• Under questioning by users clarified this as “2700 hours of use”

  • Programmer left AECL in 1986, we know nothing of the programmer

  • AECL employees could not provide any information about the programmers educational background or experience

How it operates l.jpg
How it Operates

  • SW responsible for monitoring machine status

  • accepts input about treatment desired, sets machine up for treatment

  • turns beam on , activated by operator command

  • turns beam off when treatment is completed, or when operator commands it OR when a malfunction is detected

  • Unit has an interlock system designed to remove power to unit when there is a HW malfunction

  • Computer monitors interlock system and provides diagnostic messages

  • depending on fault the computer either prevents a treatment from starting OR if treatment is in progress, creates a pause or suspension of treatment

Accident history l.jpg
Accident History

  • Eleven Therac-25’s were installed

    • 5 in US; 6 in Canada

  • 6 accidents involving massive overdoses to patients occurred between 1985 and 1987

  • Machine recalled in 1987for extensive design changes, including HW safeguards against SW errors

  • Related problems found in Therac-20 SW, not recognized until after Therac-25 accidents

    • Not detected because of Therac-20 HW safety interlocks (so no injuries occurred)

Kennestone regional oncology center 1985 l.jpg
Kennestone Regional Oncology Center, 1985

  • Marietta, Ga

  • Accident never carefully investigated, no admission that Therac-25 caused injury until much later

  • This despite claims by patient that she had been injured during treatment,

    • obvious and severe radiation burns patient suffered and suspicions of radiation physicist involved

Kennestone 2 l.jpg

  • After undergoing a lumpectomy to remove a malignant breast tumor, 61 yr. Old woman was receiving follow up radiation to nearby lymph nodes on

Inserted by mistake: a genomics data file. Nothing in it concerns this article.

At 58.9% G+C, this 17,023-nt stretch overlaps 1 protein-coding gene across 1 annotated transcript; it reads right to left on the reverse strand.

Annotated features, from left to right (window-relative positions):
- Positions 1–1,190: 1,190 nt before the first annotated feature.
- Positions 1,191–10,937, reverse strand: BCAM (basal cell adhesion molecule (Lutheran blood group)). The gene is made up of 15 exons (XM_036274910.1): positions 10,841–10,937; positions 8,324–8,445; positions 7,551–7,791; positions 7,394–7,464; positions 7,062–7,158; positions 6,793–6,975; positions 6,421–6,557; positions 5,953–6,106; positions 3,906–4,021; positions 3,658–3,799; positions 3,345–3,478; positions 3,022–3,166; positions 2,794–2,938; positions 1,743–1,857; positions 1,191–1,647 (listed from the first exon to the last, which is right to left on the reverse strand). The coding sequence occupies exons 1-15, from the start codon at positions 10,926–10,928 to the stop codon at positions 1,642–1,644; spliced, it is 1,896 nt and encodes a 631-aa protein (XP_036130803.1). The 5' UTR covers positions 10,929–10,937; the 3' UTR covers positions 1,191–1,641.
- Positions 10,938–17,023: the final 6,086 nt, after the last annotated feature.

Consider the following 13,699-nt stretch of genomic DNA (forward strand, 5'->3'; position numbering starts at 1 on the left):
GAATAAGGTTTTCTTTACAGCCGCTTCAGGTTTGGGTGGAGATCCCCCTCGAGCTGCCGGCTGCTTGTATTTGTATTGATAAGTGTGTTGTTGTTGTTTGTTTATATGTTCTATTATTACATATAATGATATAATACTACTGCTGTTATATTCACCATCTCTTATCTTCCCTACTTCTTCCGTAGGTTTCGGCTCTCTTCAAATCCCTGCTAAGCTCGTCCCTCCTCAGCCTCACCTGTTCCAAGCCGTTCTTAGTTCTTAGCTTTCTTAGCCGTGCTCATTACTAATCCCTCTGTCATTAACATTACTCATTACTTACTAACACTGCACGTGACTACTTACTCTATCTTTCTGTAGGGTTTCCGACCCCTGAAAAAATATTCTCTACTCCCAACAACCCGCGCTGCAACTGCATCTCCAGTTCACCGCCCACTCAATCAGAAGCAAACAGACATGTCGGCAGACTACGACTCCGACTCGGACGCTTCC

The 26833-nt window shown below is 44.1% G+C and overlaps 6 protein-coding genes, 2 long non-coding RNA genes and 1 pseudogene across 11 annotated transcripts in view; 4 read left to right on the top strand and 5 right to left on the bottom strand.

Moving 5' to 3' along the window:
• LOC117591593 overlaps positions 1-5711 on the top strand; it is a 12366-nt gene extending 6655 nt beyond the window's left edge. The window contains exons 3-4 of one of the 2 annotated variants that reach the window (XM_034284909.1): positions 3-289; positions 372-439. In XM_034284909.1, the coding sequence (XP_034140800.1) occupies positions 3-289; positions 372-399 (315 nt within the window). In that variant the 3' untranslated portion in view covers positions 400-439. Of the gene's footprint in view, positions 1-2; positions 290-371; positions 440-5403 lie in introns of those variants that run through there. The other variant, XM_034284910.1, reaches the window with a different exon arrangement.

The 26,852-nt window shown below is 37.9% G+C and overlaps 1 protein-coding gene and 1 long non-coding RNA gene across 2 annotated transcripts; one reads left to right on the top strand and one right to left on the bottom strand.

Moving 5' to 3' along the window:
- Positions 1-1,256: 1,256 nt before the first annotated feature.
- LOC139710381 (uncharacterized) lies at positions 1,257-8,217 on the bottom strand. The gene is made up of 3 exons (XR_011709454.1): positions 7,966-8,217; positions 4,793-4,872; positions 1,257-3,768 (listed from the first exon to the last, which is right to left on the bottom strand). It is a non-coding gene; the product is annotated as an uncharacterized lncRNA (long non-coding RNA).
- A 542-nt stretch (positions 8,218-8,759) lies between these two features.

• The Therac-25 had been operating at Kennestone for about 6 months other Therac 25-’s had been operating w/o incident since 1983.

  • Jun 3, 1985, patient set up for a 10-MeV electron treatment to clavicle area

  • When machine turned on, she felt a “tremendous force of heat… this red-hot sensation.”

  • Technician came in, she said, “you burned me.”

  • Technician replied that it was not possible

  • No red marks on patient at the time, but the area was “warm to the touch.”

Kennestone 3 l.jpg
Kennestone (3)

  • Patient went home, shortly afterward developed a reddening and swelling in the center of the treatment area

  • her pain increased to the point that her shoulder “froze” and she experience spasms

  • She was admitted to West Paces Ferry Hospital in Atlanta, oncologists continued to send her to Kennestone for Therac-25 treatments

  • 2 weeks later, physicist at Kennestone noticed a matching reddening on her back as though burn had gone through her body

  • her should was immobile, she experienced great pain, patients breast had to be removed due to radiation burn

  • obvious that she had a radiation burn but hospital and doctors could not provide a satisfactory explanation

  • Kennestone physicist estimated she received one or two doses of radiation in 15k-20k range (typical doses are in 200 rad range)